For all the opposition, just as many people if not more have been highly encouraged by this same miracle! I know a woman who was in the hospital years ago getting treated for cancer. I was assigned to be her CNA one day, and we and her husband got to talking about God–whereby I shared this miracle with them and demonstrated it right in their room. She recently got in contact with me again and it turns out that was a very encouraging sign to her in that period of her life.
One of the fallacies that opponents of signs, wonders, and miracles bring up is that they don’t fix things they aren’t designed to fix. Well, maybe they don’t say it like that, but that’s basically what it comes down to. We have to remember that miracles are as varied as snowflakes—they are all different and serve different purposes. When Jesus turned water into wine (John 2:1-11) it was helpful at a wedding that ran out of wine–but it wouldn’t have helped the disciples get across the lake in a storm like translocation did (John 6:21). Miracles are not one-size fits all and what will help in one situation is completely useless in another, so complaining that sticking pennies to the wall doesn’t solve world hunger or heal the sick is absolutely absurd. The next complaint is that this miracle takes time from ministry—although it takes thirty seconds or less to do. I’m not sure how much time it could actually take away from other things unless someone was trying to wallpaper their entire house with coins.
I think some people forget that not all miracles have to have some sort of deeper “ministry” purpose. Jesus didn’t preach the gospel to a single person when he turned water into wine. As for him walking on water? Not only were his closest disciples the only ones to witness it, but he wasn’t originally planning on stopping for them anyway. The only reason he did is because they were freaking out and yelled out to him (Mark 6:48-50).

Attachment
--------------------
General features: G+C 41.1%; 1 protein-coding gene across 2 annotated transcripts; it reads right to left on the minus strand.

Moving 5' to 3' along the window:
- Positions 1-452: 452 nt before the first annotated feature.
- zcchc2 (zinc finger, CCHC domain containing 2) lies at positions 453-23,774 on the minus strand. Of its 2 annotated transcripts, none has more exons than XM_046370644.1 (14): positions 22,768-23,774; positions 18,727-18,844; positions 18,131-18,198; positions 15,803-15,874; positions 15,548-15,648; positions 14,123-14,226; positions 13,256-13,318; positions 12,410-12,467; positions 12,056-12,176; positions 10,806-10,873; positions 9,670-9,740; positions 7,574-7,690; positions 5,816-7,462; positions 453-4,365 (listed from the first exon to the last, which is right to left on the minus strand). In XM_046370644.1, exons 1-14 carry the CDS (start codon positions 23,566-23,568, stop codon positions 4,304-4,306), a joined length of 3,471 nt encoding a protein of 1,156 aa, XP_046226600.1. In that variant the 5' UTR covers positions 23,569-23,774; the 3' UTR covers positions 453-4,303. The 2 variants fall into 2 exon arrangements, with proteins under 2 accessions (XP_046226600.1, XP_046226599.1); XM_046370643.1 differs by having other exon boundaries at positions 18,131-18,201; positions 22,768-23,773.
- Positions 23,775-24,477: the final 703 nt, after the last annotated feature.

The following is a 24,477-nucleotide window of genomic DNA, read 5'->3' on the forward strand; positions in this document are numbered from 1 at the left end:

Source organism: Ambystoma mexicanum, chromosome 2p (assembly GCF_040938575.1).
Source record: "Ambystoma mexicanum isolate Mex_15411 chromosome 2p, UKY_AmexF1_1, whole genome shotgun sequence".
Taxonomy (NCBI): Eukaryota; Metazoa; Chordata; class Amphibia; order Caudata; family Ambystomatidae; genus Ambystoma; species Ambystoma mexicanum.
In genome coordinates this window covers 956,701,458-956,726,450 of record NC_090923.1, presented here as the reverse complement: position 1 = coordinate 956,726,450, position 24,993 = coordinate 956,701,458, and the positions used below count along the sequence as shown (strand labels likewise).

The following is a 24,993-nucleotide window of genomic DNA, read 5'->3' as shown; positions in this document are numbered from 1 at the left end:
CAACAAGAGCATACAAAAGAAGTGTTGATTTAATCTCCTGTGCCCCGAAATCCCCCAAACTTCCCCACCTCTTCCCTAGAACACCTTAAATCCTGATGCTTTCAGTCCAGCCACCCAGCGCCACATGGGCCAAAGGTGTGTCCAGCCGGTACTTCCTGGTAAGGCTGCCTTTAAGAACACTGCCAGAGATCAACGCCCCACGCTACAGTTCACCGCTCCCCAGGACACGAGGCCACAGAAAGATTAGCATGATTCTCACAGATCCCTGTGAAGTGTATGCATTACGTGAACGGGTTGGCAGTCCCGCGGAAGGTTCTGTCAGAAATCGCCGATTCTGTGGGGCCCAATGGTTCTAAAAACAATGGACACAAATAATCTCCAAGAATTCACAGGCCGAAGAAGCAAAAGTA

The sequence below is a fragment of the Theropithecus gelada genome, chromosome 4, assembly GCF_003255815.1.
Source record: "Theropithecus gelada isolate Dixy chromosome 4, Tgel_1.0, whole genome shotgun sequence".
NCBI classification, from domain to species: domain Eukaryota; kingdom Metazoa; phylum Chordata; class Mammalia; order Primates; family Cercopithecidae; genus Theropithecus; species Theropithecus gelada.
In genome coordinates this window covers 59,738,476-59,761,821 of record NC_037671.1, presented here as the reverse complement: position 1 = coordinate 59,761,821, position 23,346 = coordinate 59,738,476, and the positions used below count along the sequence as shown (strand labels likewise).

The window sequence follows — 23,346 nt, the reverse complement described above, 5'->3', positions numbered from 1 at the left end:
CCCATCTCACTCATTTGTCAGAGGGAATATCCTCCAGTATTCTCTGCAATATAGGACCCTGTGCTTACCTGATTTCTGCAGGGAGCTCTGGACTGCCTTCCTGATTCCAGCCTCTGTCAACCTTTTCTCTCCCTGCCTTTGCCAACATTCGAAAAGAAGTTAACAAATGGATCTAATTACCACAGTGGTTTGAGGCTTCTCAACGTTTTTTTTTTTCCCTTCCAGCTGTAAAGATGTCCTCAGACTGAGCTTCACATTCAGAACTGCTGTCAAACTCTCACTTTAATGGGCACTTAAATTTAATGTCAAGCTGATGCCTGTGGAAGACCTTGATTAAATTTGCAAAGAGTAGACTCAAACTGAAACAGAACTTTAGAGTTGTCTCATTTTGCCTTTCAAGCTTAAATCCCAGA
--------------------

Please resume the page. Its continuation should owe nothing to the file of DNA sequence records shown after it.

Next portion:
Some people have gotten so used to a powerless gospel that when God shows up in power, they are convinced it must be the devil. This miracle, as seemingly insignificant as it might be, is still pretty awesome. I see sticking coins to the wall as a bit like a gateway to other miracles. One simple thing can open our hearts and minds to other things. Once I showed a guy this miracle and he was so impressed by it that his next question was, “So can I stick my arm through the wall by faith?” Yes!! That’s exactly it! Let this miracle encourage your faith to do other things! Jesus said in John 14:12 that we would do greater things because He was going to the father, and it starts with the simple things. Ephesians 3:20 says, “Now to Him who is able to do exceedingly abundantly above all that we ask or think, according to the power that works in us . . .” Miracles are quite often according to the power at work within us—the power of faith. If something simple like this miracle encourages our faith the believe God for more like it did that one man, I cannot think of anything more beneficial—especially for something that takes only a short few moments to do in the first place.